The keys crash down upon us ever so slowly as the potent instrumental “February 13th” fills our speakers with its emotional tonal presence, and while there are no words in this song, the haunting echo of the verses preceding it in “Long Sleeves” and “Static” can be felt in every second of the track’s nearly three-minute run time. We are at once buried beneath the weight of loneliness and inspired to press forward by a faded optimism, both implied by the overwhelmingly melancholic melody within this song, and to me, this best summarizes the core identity of Timberline’s latest album Florescence.
“February 13th” is but one of twenty different songs included in Florescence, but the confession of fragility it reveals to us without the use of lyrics is reason enough to pick up the entire LP this season. Peeking out from behind the strings in “Towhee,” “Flannel,” “Now,” and “Temporary,” there exist unguarded stories of loss and rebuilding; a concept of contrast that can be found in all of the music Timberline has recorded thus far. What sets this effort apart from its predecessors is the fullness of the album’s narrative, especially as it’s considered from the view of the complete tracklist rather than specific songs.
Ambient elements protrude their way into the master mix of “Jeep,” “Second Guess,” “August Snows” and “Telogen,” and I think you could credit the influence of chamber pop for the generally immersive feel this material benefits from overall. There’s been a lot of introspection among the singer/songwriters I follow since the start of quarantining last year, but this is different in that it doesn’t feel specifically COVID-inspired. The mix doesn’t smother the intricacies in these compositions but instead nudges us a little closer to the detail without our ever having to touch the volume.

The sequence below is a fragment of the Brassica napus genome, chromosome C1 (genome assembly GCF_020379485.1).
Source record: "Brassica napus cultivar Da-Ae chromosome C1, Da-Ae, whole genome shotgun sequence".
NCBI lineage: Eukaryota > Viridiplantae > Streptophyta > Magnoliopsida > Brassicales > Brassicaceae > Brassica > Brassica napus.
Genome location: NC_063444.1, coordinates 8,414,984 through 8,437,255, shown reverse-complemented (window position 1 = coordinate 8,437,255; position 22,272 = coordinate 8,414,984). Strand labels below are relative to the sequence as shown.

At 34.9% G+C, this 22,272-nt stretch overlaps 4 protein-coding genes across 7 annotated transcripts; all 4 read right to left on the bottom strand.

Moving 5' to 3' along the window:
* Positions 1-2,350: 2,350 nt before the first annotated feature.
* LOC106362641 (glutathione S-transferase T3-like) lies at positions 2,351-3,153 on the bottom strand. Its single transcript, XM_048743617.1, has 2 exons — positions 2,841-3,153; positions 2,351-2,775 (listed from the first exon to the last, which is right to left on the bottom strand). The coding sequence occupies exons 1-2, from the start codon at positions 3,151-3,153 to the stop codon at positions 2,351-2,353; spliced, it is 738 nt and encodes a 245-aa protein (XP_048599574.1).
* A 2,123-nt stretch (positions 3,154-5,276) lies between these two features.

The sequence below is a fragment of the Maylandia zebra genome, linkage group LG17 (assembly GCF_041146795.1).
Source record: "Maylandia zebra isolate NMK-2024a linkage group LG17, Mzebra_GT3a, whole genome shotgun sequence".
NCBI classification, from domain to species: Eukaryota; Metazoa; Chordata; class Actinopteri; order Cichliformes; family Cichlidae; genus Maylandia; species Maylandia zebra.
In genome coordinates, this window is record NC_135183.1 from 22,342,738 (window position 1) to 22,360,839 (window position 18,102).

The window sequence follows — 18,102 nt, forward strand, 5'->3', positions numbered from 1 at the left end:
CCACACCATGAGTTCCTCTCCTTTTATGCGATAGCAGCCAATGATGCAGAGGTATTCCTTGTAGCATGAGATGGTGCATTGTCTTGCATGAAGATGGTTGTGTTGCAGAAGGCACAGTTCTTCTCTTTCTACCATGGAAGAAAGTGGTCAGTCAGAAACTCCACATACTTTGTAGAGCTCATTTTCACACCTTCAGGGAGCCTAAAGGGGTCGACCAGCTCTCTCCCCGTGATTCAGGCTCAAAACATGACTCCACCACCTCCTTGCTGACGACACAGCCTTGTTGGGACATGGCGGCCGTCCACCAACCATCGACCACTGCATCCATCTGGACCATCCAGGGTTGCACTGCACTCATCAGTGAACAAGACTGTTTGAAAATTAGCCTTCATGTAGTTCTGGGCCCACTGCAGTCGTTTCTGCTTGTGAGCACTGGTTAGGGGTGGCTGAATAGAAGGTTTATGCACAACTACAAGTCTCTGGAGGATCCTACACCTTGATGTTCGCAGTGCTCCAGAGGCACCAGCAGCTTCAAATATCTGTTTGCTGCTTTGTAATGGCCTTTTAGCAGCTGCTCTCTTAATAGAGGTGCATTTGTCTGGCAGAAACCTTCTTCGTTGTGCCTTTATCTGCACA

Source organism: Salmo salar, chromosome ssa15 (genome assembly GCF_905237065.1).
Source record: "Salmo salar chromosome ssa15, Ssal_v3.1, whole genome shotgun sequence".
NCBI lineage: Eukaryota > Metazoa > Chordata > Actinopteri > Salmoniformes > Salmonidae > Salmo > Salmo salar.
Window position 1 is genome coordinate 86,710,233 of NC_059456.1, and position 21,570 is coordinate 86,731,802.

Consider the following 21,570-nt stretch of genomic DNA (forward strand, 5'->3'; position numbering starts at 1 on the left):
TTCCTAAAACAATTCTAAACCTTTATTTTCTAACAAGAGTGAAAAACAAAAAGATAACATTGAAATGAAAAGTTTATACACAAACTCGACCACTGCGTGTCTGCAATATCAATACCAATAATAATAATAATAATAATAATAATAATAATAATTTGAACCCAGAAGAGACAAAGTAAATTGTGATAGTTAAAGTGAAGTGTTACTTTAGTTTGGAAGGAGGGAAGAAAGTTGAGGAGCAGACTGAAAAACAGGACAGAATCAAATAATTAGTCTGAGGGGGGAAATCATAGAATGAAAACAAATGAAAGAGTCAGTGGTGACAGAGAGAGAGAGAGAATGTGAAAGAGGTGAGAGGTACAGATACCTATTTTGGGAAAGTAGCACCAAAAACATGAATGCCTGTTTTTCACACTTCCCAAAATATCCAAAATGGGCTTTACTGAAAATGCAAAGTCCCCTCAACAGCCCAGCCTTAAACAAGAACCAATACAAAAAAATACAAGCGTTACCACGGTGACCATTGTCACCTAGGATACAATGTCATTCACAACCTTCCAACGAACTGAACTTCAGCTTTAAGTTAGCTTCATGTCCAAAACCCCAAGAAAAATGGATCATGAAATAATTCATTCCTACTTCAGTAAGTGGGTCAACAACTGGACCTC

In the soaring “So Lost” and “Better Days,” you can just feel the emotion in Timberline’s vocal as it scales the wall of strings it’s arranged beside, and I can only imagine his singing sounding even more incredible in an intimate venue before a small audience. There’s something really close and almost familial in what he shares in these songs, and really throughout Florescence, and every time I listen to the record from beginning to end I feel like I’ve listened to the template for an incredible live performance far more than I have a simple studio effort from a criminally underrated singer/songwriter.
I’m going to keep an eye on everything this young man is attached to in the future, and if you’re keen on fantastic alternative folk content, you need to be doing the same right now. Timberline and his band Messy are just starting to get some attention outside of the local scene, and once college radio manages to get their hands on Florescence, I think international acclaim will be right around the corner. Florescence is indie folk for the discerning listener, and perhaps the best encapsulation of emotional pop songcraft I’ve reviewed since the similarly atmospheric The Family by the band Timber (ironically enough) back in 2018.